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Learning outside the law school bubble

Ab Initio
|Written By Rebecca Lockwood
Learning outside the law school bubble

Experiential education has been a hot topic ever since I began studying law in 2011, although it was most definitely an important conversation before that too.

My law school has placed particular emphasis on it and Osgoode Hall Law School’s clinical programs are, in my view, one of the school’s strongest selling points.

So I was slightly surprised recently when I heard some strong arguments against this pedagogical approach given experiential education’s widespread appeal in my daily environment. At a recent event, some panellists expressed concern that experiential opportunities were too abundant in law school today and argued (in different ways) for a continued emphasis on theory-based legal education.

Although the speakers viewed many points about law very differently, on this they seemed to agree: what you have to know about the day-to-day of being a lawyer you will learn when you begin working — after law school. What you don’t get another chance to do is learn, in-depth, about so many areas of law.

Shocked, I continued to ponder this argument well after the event came to a close. Would law students really benefit from more theoretical learning? Do we not have enough as it is? Should we be savouring every moment in the classroom rather than dying to get out of it? Is experiential education actually hindering our development as future lawyers?

While I unequivocally support the move toward experiential education in law, I can see the strengths of the arguments in opposition. Law school is a unique time to indulge in discussion of the law with the guidance of experts. And it’s a chance to learn about any and all kinds of law. The variety is astounding.

Many practitioners have told me they don’t have time for such learning anymore because their caseload is just too great. Indeed the opportunity to be a student is short-lived for many. We will be working for the majority of our lives, so perhaps studying should be enjoyed while it lasts rather than wished away.

Learning in a classroom is also the time to really wrestle with new ideas and understand how the law developed. And you can do this without a timeline or a client’s case depending on it. Before you can apply the law to facts, you have to first comprehend what exactly it means in the first place.

I understand and agree with the benefits of learning in a classroom. Being a student in the traditional sense is an absolutely unique opportunity. However, I don’t believe experiential education limits the potential of any of that. And given the practical nature of the law, how it is applied on the ground is of vital importance to the development of future lawyers. This kind of learning deserves to take a much bigger role in legal education than it currently does in most schools.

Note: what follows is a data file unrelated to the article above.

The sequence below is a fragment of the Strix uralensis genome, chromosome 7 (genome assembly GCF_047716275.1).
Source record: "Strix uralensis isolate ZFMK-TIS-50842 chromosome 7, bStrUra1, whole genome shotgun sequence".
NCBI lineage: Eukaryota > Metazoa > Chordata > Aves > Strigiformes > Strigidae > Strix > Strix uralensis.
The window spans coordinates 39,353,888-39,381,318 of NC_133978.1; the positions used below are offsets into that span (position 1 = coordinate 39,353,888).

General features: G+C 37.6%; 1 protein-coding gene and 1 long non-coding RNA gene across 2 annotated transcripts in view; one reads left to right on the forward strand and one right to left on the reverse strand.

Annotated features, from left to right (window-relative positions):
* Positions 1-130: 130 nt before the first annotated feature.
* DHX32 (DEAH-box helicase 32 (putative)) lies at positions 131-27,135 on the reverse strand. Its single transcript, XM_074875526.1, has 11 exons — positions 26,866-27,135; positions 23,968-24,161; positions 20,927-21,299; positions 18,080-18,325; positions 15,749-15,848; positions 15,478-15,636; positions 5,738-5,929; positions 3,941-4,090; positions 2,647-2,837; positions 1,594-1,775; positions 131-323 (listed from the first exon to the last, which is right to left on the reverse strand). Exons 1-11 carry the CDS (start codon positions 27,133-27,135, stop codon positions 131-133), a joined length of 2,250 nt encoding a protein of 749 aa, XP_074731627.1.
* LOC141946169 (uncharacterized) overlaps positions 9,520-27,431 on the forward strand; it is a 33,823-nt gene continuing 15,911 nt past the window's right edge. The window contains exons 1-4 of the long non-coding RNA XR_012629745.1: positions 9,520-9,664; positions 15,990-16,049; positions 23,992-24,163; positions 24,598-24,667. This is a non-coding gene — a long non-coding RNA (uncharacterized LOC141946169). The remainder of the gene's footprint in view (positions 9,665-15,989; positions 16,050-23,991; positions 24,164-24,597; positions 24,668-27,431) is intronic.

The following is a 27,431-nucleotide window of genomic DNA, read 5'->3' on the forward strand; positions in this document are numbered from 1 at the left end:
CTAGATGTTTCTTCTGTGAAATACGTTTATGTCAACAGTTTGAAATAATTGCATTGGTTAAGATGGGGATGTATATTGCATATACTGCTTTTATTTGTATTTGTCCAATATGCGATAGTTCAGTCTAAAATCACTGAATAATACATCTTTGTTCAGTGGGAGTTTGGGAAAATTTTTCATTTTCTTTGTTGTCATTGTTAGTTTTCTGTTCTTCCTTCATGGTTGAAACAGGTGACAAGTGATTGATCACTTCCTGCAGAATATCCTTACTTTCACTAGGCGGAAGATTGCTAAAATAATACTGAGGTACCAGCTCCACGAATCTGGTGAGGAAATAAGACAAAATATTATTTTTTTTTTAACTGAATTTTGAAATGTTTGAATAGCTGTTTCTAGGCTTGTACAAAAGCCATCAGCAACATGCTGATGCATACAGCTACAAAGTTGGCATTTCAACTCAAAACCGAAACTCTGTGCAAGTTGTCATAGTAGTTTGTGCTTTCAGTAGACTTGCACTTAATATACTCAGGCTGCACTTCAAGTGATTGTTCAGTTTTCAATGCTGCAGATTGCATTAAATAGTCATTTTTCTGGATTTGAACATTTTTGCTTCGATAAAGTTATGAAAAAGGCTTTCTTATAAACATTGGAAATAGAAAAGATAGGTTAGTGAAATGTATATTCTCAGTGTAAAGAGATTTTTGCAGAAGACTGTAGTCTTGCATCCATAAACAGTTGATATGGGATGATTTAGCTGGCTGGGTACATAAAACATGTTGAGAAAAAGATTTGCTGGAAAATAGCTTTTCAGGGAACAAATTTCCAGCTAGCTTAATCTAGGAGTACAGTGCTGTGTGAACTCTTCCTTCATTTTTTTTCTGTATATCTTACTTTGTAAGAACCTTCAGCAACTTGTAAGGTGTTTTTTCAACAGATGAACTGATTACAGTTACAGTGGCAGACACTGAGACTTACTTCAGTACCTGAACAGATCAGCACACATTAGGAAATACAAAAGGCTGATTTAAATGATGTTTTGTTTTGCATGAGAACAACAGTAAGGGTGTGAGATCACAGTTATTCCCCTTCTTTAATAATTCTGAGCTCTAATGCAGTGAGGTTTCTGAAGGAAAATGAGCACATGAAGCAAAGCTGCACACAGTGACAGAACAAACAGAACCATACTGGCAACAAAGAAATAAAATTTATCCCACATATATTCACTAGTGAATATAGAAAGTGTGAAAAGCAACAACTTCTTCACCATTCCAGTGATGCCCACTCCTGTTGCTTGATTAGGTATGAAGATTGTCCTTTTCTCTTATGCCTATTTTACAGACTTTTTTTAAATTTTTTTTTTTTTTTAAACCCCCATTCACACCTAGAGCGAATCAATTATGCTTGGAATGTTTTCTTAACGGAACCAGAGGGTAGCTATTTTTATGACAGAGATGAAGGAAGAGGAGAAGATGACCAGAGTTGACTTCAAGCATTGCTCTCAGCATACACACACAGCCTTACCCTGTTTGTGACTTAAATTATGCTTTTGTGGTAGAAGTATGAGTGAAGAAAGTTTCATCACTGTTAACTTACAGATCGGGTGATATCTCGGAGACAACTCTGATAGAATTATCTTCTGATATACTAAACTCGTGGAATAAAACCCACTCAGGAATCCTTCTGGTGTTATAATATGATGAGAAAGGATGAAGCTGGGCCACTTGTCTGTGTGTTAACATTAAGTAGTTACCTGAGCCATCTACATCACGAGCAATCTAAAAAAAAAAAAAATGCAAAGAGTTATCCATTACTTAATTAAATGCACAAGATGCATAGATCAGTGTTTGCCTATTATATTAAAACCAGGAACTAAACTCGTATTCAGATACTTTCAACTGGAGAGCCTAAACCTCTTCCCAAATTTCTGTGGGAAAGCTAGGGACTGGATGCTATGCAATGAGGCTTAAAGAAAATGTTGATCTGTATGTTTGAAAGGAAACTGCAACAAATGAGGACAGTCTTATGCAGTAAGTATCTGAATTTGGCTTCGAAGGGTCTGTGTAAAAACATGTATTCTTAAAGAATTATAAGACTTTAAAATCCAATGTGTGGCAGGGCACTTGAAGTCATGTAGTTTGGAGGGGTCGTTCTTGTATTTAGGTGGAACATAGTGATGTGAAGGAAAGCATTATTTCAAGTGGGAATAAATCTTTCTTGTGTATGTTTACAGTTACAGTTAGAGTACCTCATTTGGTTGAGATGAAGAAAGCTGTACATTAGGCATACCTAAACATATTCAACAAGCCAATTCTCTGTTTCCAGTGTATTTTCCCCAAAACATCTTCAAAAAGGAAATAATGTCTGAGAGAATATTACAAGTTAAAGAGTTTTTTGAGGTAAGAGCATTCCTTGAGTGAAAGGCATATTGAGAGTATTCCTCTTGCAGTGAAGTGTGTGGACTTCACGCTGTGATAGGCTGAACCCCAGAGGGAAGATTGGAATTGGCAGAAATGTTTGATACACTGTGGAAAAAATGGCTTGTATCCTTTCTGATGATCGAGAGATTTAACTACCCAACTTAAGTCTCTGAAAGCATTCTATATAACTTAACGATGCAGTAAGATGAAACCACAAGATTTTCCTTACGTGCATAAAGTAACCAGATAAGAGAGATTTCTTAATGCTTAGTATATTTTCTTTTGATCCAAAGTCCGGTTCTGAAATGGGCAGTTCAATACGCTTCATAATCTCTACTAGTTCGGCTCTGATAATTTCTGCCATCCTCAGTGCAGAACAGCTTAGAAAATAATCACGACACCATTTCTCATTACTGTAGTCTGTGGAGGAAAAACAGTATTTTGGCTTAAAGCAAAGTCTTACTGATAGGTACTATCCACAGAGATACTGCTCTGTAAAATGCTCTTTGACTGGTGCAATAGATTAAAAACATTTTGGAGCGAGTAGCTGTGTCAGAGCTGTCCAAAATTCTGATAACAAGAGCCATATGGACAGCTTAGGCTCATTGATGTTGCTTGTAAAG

This view may not be surprising coming from me, as I spend a great deal of time in the Office of Experiential Education at my school. I’ve become well versed in the language of experiential education working for an organization whose mission is to offer students practical experience.

But I’m not simply toeing the line when I say this; I believe it, all other affiliations aside.

Since first year, I’ve participated in different intensive programs and volunteered with several clinics and organizations. I do so because my first experience outside the classroom in 1L convinced me to stay in law school. I came to see what practice was really like and how diverse it could be. I realized what I was working so hard for.

Exposure outside the bubble also allowed me to develop skills that are simply not teachable — the ability to interview a client, for example.

In my case, I was asking about delicate topics such as torture and domestic violence. In those moments, it didn’t matter how much I knew about the refugee definition, or the Convention Against Torture, or the degree to which domestic violence would be taken into account when determining custody. I had to learn the balance between sensitivity and precision, empathy and professionalism. No matter how expert my teacher, I had to learn that one on my own.

On top of these interpersonal skills, I also had the chance to try my hand at drafting practical legal documents, from mediation plans to applications for judicial review. There is no doubt about the utility of those skills.

Now why couldn’t I just have waited until I finished law school to learn those things? Technically, I could have.

However, those experiences inform my understanding of the law as I continue to study. I grasp legal concepts to a much greater degree now than I did before. As well, through these internships and volunteer placements, I sampled different practice areas as well as work environments without committing entirely. It either affirmed or refuted my interest in an area and informed me as to how to move forward.

Most importantly perhaps, now I feel ready to enter the professional world.

Experiential education is so important to legal education that I envision a practical requirement in a JD program to take the place of articling. I don’t think it will ever completely replace theoretical-based learned, nor should it. But the room for growth of this innovative form of learning is immense and should be encouraged.

  • Director, Magnified Learning

    Nigel Rayment
    Liked your post, Rebecca! According to a report broadcast on BBC Radio 4 in October 2013 90% of children in child abuse cases in the UK are unable to understand the language used by barristers. This is a classic example of why experiential learning should be part of the mix for law students and professionals.

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